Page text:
Dolly Parton’s Imagination Library presents children in Pittsburg County with books Local news

Imagine this: Every child in McAlester and throughout Pittsburg County, from birth to age 5, can have their own new, free book.

Not only that, once they sign up for the program, they may qualify to get a new book each month until they leave the program after their fifth year.

It is not an impossible dream. It is one that is on its way to becoming a reality thanks to a few local residents, Friends of the McAlester Public Library, MPL and Dolly Parton.

Called the Imagination Library of Pittsburg County, it’s on the run as part of Dolly Parton’s Imagination Library and the famous singer-songwriter’s goal of inspiring a love of books and reading in all children from a very young age. It is designed to put “books in the hands and hearts of children from all over the world.”

Partons Imagination Library collaborates with local groups or organizations to collaborate on the program.

The concept captured the imagination of local resident Caroline Russell, who soon came in contact with her friend Robin Woodley in hopes that they could bring such a program to McAlester. They soon expanded their goals to include the whole of Pittsburg County.

Through the program, children can receive a personalized book with their name, which will be sent directly to their home in hopes of encouraging families to enjoy their books together.

While Russell and Woodley were excited about the possibilities, they had to work with a nonprofit group.

Russell, who said she has three children under the age of 3, said that ever since she had heard about the program, she would join.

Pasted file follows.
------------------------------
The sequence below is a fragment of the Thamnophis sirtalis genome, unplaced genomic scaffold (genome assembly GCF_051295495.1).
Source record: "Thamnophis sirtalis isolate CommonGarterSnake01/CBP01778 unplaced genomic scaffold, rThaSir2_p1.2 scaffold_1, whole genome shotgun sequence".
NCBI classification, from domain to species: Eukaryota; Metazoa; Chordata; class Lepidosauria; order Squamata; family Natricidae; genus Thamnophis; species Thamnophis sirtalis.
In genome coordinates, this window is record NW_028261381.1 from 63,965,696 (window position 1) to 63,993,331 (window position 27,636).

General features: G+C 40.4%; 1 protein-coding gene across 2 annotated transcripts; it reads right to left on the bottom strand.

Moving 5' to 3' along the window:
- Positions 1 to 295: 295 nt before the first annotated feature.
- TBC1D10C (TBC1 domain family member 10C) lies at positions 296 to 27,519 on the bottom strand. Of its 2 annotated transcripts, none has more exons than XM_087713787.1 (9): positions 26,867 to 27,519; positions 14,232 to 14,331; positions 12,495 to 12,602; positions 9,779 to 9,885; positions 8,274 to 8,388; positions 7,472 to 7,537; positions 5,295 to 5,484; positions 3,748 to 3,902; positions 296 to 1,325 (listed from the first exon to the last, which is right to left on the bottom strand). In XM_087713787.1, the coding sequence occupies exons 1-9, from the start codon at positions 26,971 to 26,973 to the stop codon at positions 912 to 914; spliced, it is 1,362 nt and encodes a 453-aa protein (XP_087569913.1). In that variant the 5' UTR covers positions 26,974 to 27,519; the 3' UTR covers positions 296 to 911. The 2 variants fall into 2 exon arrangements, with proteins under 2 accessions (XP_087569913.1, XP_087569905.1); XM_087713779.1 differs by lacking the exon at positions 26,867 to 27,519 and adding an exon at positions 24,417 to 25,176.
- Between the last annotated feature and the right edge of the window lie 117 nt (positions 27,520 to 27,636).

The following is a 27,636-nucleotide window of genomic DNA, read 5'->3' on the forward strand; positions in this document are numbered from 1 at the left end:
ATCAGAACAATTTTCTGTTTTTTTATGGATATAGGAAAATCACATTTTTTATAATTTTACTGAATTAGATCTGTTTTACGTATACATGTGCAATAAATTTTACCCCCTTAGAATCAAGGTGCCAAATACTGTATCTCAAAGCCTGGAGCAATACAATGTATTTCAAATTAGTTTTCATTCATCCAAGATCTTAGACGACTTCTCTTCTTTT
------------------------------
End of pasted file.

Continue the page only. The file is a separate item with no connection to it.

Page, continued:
“I kept checking for availability,” she said. So, “I had a light bulb moment.”

Russell came in contact with a regional director of the Imagination Library. “She told me we were going to be below a 501 (c) (3),” Russell said.

She already had an idea of ​​who she would ask to help with the program – Friends of the Library Treasurer David Beall.

“I had heard good things about David,” Russell said.

Woodley said she and Russell worked together on another project several years ago. Woodley was already familiar with the Imagination Library. Her son, Chase Woodley, lives in Washington DC, and his 2-year-old son had already received some books through it. Woodley also knew Beall, and they arranged a meeting.

“We arranged a meeting with Friends of the Library and started working on it,” Woodley said.

Beall and the Friends of the Library board members were impressed with Russell and Woodley’s presentation.

“We approved it on the spot,” Beall said.

Children enroll in the program through their parents or caregivers.

“We had 410 registered children, and as of this morning we have added another hundred,” Woodley said earlier this week.

The latest federal census shows 2,616 children in that age group in Pittsburg County, she said, so the group is already on track to enroll a significant portion of that population.